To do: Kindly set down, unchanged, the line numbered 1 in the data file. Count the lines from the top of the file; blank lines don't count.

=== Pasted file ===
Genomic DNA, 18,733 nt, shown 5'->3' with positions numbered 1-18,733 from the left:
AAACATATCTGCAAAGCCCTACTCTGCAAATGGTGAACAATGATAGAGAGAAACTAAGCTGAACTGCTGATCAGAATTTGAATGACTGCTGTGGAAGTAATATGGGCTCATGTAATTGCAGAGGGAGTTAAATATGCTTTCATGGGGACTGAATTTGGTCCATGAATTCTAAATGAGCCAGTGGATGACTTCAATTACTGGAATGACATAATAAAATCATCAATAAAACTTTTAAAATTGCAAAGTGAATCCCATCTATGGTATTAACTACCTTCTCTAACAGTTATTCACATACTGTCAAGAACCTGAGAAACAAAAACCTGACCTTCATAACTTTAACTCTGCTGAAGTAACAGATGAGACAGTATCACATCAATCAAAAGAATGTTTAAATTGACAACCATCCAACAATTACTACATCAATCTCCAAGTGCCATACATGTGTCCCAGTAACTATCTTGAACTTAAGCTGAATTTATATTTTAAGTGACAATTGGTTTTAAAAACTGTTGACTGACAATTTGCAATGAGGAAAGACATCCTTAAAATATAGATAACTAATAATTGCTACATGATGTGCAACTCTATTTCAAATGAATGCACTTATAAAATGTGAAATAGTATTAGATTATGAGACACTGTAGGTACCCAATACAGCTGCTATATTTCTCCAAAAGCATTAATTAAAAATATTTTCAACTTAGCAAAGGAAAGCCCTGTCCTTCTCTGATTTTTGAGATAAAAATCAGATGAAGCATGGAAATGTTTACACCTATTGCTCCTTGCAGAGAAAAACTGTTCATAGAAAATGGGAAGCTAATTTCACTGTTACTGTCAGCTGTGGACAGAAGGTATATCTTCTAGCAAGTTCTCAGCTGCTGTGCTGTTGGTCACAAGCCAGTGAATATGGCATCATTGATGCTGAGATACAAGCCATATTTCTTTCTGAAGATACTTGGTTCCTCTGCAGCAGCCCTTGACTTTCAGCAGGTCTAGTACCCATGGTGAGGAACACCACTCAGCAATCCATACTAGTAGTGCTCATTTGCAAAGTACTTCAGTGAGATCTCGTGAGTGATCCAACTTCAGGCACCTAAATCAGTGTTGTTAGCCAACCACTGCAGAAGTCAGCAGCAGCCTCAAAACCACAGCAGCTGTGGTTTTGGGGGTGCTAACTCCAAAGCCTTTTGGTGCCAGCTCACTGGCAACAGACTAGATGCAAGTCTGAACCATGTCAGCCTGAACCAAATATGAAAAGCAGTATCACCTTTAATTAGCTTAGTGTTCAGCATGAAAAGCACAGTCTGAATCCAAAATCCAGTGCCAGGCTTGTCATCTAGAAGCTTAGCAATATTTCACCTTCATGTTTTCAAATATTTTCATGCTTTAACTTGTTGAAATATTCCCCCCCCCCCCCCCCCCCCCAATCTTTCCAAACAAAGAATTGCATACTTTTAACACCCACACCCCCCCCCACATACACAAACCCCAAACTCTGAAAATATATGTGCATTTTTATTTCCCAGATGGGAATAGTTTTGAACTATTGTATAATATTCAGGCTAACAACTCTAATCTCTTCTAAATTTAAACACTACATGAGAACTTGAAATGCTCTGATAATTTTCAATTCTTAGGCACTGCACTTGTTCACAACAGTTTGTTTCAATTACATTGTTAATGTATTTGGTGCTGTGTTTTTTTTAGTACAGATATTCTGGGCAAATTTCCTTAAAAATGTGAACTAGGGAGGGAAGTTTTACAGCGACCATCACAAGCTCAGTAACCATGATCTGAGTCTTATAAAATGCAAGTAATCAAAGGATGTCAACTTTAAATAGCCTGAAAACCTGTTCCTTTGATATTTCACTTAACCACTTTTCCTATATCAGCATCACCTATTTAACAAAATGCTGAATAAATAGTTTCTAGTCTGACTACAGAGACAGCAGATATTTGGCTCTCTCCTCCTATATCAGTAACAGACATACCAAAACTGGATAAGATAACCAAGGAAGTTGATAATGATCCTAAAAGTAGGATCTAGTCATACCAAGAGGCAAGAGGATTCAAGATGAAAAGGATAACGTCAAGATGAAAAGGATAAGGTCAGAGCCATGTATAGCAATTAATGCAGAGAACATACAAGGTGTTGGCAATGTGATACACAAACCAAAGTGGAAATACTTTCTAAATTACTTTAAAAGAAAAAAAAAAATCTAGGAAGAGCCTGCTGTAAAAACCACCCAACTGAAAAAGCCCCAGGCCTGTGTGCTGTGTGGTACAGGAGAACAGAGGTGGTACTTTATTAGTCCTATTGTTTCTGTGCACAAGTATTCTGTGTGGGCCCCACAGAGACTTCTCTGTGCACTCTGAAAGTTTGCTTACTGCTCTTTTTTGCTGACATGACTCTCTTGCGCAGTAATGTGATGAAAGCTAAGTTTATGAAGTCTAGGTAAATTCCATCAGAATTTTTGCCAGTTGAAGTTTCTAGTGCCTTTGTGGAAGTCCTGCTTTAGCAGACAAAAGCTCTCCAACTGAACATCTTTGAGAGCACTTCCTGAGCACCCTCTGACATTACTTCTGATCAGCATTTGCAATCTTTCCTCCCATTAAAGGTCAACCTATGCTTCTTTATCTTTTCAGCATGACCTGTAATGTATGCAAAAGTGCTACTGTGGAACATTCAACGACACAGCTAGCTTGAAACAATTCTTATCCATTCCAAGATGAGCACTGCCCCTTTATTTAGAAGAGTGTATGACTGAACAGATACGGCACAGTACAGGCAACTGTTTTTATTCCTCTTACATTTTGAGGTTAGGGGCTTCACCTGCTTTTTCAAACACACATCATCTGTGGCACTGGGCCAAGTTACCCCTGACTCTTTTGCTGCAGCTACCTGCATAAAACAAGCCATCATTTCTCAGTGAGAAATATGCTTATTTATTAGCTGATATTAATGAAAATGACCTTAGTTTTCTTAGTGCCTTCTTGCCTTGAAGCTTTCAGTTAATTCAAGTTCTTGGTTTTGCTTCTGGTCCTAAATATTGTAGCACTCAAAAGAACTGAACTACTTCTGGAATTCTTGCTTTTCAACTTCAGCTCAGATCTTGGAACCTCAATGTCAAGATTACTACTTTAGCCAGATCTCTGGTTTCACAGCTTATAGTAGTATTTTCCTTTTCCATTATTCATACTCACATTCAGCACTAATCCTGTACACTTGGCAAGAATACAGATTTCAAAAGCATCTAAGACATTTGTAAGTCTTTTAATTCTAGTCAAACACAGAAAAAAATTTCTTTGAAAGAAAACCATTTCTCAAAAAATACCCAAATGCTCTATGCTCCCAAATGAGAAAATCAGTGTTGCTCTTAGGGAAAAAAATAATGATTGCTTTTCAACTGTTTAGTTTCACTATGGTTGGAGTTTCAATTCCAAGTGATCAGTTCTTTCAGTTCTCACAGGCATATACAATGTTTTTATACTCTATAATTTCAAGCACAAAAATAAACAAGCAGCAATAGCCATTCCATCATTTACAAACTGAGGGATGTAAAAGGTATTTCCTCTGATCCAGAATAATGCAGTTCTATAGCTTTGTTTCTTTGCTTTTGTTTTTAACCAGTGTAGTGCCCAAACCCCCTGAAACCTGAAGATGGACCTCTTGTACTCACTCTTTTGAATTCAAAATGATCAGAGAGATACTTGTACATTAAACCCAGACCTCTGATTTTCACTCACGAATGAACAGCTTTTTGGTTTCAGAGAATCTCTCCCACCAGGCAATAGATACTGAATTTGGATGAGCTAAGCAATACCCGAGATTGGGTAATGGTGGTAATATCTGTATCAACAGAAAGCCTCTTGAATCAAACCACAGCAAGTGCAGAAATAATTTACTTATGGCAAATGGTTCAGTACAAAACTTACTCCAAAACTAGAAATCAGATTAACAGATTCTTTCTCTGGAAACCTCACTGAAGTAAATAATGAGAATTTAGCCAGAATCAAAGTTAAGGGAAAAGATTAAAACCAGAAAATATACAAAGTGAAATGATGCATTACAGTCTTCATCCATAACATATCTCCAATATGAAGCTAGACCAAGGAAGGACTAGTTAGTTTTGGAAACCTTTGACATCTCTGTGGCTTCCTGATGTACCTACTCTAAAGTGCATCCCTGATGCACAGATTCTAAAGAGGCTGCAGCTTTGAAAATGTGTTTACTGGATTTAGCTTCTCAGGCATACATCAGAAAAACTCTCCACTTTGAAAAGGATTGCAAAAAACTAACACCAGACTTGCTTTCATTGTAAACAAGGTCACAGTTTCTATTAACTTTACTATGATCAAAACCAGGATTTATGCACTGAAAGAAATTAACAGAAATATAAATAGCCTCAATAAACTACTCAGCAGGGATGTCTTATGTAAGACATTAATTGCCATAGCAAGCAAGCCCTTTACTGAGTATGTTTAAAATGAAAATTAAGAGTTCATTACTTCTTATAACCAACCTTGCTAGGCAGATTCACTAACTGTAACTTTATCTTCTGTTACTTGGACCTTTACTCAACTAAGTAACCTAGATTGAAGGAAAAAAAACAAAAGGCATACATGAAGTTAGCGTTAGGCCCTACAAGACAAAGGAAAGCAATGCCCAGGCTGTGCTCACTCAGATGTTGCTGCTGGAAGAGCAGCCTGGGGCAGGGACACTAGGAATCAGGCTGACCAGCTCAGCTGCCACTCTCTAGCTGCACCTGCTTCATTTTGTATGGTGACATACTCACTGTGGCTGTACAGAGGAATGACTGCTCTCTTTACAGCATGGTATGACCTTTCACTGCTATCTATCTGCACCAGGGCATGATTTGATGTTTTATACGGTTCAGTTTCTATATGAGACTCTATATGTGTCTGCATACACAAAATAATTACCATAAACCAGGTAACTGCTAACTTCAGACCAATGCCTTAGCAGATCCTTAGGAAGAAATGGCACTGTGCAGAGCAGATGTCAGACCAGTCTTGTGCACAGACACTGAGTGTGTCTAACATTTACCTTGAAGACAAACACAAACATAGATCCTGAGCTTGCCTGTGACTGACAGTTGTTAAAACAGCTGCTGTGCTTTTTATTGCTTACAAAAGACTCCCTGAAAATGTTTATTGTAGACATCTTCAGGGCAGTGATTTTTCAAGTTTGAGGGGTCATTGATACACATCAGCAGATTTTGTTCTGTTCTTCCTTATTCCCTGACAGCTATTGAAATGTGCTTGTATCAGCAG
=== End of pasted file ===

Genomic DNA, 18,733 nt, shown 5'->3' with positions numbered 1-18,733 from the left: